Item Response Theory Model as Support for Decision-Making: Simulation Example for Inclusion Criteria in Alzheimer's Trial
Sebastian Ueckert, Andrew C. Hooker, Mats O. Karlsson, Elodie L. Plan
Pharmacometrics Research Group, Dept. Pharmaceutical Biosciences, Uppsala University, Sweden
Objectives: Item Response Theory (IRT) has been introduced in pharmacometrics for the characterization of the Alzheimer's Disease (AD) Assessment Scale - cognitive subscale (ADAS-cog) test  and used as well in models describing the Expanded Disability Status Score in multiple sclerosis patients  and the Positive And Negative Syndrome Scale in schizophrenic subjects . Benefits in terms of increased power of drug effect detection, enhanced simulation properties and quantification of item information content were highlighted. This study aims to demonstrate a practical application of IRT’s distinct capabilities in the context of drug development (DD) decision-making. The fictitious example was an investigation of the DD question: which Mini-Mental-State Examination (MMSE)  inclusion range would deliver the highest probability to detect a hypothetical drug effect in a change from baseline (CFB) analysis of ADAS-cog as primary clinical endpoint for a coming AD trial?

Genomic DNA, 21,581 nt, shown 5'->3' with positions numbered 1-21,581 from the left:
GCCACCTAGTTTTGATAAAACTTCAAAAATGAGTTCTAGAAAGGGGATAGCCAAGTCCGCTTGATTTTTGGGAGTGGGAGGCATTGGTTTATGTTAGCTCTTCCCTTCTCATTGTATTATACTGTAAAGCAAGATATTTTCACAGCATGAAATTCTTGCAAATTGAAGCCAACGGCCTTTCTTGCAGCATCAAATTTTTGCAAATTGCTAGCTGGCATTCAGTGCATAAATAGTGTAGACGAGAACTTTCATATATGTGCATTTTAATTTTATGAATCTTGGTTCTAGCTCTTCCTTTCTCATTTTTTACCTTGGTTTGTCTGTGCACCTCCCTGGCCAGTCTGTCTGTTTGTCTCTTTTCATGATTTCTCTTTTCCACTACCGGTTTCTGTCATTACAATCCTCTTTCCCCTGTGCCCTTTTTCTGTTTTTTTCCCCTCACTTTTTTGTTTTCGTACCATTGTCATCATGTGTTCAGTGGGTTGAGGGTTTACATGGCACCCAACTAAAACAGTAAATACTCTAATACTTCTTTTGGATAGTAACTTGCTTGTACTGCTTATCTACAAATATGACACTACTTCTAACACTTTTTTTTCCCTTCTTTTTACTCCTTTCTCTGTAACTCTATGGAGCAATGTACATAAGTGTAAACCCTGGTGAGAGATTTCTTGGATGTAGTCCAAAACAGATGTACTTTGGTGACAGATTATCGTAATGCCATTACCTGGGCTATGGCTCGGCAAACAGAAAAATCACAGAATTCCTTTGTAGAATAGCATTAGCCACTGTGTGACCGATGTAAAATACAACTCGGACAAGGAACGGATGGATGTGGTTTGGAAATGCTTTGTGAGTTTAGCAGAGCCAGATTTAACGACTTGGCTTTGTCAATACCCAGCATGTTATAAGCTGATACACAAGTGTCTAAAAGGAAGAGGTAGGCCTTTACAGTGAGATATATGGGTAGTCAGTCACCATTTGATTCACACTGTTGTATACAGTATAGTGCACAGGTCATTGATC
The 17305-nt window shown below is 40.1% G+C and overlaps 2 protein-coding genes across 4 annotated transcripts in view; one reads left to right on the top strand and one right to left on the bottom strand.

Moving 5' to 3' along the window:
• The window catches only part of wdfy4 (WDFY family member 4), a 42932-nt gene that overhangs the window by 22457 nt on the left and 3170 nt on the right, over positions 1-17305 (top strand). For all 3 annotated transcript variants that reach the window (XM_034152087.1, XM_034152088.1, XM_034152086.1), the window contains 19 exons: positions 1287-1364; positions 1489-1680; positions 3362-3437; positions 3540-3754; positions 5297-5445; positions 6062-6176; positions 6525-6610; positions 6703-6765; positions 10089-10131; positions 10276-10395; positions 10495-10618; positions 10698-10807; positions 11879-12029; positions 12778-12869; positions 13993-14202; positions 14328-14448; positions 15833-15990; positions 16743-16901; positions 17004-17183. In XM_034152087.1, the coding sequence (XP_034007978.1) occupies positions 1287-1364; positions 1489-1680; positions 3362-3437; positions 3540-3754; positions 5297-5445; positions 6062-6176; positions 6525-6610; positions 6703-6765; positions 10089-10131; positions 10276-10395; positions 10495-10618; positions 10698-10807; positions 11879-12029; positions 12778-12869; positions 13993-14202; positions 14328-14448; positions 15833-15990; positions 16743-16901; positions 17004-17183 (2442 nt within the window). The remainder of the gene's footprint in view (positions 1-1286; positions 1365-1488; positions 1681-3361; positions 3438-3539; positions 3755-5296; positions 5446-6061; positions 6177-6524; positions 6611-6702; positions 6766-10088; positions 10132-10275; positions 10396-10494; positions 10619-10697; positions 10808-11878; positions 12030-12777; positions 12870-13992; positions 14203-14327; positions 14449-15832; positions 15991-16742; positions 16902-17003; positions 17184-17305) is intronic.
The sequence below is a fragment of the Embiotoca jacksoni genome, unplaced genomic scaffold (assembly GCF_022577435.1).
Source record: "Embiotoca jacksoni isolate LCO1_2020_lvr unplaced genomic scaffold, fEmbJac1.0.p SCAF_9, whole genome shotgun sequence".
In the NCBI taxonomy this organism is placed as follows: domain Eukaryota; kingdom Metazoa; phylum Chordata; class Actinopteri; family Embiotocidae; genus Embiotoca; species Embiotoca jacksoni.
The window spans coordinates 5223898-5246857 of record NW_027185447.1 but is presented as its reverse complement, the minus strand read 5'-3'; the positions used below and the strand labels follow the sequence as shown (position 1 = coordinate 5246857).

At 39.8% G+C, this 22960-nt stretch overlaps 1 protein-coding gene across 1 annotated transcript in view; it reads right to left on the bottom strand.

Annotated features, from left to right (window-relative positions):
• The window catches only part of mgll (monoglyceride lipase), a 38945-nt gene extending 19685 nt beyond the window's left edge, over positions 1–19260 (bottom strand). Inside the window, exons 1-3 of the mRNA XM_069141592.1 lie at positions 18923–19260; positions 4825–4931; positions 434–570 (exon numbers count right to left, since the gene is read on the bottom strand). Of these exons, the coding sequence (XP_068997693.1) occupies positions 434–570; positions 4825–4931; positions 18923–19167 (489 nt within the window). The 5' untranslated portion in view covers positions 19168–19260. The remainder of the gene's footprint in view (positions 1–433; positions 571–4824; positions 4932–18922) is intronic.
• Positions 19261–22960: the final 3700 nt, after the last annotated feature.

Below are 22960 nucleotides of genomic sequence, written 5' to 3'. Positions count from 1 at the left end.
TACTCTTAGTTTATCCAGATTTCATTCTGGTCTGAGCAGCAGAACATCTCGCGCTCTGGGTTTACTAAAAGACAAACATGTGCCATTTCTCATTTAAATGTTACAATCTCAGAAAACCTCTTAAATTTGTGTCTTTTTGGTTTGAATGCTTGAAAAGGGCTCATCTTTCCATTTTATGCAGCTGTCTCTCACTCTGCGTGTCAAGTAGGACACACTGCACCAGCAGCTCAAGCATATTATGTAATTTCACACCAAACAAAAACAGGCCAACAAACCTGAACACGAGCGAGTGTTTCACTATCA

Methods: The process followed an automated stochastic simulation and estimation approach repeated 500 times for different patient populations. The model used for simulation consisted of i) a previously published ADAS-cog IRT model , ii) an extension  linking the MMSE items to a common cognitive disability hidden variable, based on baseline records from the ADNI  database, and iii) a disease modifying drug effect of 30%. The simulations generated replicates of an 18-month placebo controlled trial with 600 subjects selected according to their sampled MMSE values. The estimations accounted for the mean CFB at the last visit using a repeated measures marginal means model. Constant progression rate, baseline correlation, and drug effect over cognitive disability were assumed in this study.
Results: The inherent properties of the simulation model captured several characteristics of the trial data, e.g., increasing skewness for lower MMSE ranges and ceiling/flooring effects of the ADAS-cog score. The power to detect the hypothetical drug effect for Alzheimer’s patients having an MMSE score between 5-10, 10-15, 15-20, and 20-25, was 58%, 92%, 91%, and 74%, respectively.
Conclusions: The IRT pharmacometric approach allowed simulation of realistic clinical data and aided in answering the DD question even though a statistical analysis was intended for the fictitious trial. This example highlights the utility of complex IRT models for DD beyond the analysis of data.
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 ADNI (Alzheimer’s Disease Neuroimaging Initiative). http://www.adni-info.org/
Acknowledgement: This work was supported by the DDMoRe (www.ddmore.eu) project.